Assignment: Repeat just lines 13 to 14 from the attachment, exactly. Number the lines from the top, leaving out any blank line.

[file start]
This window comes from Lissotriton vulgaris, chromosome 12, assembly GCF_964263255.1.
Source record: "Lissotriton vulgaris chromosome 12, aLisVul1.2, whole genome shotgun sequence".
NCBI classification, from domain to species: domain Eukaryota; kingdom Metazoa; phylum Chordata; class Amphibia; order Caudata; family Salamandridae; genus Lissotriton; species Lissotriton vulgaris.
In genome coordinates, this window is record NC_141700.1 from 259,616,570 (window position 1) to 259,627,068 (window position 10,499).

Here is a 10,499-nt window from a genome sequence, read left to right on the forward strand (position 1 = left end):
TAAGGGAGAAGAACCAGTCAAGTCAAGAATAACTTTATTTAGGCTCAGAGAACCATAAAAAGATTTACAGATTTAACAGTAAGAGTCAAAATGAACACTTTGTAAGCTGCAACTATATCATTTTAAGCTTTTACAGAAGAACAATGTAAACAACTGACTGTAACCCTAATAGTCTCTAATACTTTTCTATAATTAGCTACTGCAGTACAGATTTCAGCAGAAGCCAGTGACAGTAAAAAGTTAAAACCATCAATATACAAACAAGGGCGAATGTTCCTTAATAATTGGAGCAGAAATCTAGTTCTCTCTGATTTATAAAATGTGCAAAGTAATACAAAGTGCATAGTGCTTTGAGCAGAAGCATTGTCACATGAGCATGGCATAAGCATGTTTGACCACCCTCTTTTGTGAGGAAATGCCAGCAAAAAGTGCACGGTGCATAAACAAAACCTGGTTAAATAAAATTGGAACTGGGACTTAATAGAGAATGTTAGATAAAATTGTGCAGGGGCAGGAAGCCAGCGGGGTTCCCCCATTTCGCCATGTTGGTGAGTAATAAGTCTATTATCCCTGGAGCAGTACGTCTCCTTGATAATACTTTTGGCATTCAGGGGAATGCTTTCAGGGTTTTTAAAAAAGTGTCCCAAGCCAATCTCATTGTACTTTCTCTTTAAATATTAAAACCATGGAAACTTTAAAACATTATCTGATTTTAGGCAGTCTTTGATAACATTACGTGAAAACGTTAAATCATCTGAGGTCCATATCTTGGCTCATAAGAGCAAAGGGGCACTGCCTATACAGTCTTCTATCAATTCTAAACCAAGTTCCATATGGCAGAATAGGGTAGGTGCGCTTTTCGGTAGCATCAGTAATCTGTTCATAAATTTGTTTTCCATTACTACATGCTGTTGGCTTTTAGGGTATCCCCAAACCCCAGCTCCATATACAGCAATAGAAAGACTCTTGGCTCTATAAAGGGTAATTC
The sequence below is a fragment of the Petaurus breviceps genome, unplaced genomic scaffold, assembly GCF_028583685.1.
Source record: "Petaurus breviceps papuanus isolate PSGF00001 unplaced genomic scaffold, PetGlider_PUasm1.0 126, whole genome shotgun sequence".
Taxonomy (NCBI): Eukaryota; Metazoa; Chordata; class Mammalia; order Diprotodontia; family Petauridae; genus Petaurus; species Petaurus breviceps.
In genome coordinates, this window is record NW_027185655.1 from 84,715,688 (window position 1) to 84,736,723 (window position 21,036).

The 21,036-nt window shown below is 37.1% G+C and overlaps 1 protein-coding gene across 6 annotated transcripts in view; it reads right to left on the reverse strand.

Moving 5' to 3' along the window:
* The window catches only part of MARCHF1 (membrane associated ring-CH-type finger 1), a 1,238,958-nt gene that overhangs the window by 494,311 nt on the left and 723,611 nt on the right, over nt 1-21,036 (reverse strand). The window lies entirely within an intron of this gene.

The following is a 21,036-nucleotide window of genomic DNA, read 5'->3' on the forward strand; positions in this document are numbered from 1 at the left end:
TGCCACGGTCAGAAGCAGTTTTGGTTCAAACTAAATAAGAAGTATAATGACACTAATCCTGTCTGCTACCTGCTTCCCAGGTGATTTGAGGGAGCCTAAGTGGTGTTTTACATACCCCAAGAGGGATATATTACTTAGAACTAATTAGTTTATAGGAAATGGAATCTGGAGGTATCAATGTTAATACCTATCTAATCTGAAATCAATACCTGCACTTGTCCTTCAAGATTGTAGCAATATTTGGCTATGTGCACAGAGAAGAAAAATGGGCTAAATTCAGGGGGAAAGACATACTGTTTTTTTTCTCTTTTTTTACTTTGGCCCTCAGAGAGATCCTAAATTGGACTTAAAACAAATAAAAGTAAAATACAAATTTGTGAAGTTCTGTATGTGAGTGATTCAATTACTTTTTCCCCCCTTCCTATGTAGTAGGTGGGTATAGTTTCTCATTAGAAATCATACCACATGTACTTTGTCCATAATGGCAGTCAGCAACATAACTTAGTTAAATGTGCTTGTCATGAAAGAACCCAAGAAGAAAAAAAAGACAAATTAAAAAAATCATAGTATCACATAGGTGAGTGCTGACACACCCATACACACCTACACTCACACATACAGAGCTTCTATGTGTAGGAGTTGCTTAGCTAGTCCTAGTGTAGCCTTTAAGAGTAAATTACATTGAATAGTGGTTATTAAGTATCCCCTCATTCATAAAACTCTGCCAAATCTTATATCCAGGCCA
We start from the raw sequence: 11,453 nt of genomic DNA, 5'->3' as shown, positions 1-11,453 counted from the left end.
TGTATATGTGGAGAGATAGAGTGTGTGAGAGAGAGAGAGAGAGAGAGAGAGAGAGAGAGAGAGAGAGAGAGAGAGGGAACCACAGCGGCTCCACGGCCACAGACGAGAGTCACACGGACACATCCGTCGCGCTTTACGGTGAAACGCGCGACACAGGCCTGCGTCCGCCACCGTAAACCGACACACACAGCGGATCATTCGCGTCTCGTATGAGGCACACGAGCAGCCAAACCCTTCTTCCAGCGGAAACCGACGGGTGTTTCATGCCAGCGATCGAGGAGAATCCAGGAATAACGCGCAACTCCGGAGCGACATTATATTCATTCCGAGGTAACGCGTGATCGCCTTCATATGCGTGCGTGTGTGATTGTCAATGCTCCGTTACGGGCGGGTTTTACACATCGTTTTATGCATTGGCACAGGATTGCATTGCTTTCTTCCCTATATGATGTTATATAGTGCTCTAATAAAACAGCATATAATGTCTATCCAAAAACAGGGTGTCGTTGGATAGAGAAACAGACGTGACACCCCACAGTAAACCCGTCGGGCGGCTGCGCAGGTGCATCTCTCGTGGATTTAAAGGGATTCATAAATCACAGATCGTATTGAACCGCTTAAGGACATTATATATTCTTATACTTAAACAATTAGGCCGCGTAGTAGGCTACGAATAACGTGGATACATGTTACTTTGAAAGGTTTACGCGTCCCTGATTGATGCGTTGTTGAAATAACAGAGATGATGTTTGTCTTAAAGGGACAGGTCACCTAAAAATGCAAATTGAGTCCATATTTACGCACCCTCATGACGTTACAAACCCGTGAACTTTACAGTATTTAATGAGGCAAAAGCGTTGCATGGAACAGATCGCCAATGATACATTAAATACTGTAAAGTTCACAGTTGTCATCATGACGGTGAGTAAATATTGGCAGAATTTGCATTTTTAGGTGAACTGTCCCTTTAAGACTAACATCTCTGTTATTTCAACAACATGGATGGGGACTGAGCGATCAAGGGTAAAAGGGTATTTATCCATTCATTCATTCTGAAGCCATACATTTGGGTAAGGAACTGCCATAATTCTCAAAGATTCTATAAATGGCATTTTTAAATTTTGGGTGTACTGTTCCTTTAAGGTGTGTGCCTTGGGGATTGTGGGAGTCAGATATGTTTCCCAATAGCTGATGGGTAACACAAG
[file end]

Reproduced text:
* The window catches only part of MARCHF1 (membrane associated ring-CH-type finger 1), a 1,238,958-nt gene that overhangs the window by 494,311 nt on the left and 723,611 nt on the right, over nt 1-21,036 (reverse strand). The window lies entirely within an intron of this gene.

The following is a 21,036-nucleotide window of genomic DNA, read 5'->3' on the forward strand; positions in this document are numbered from 1 at the left end: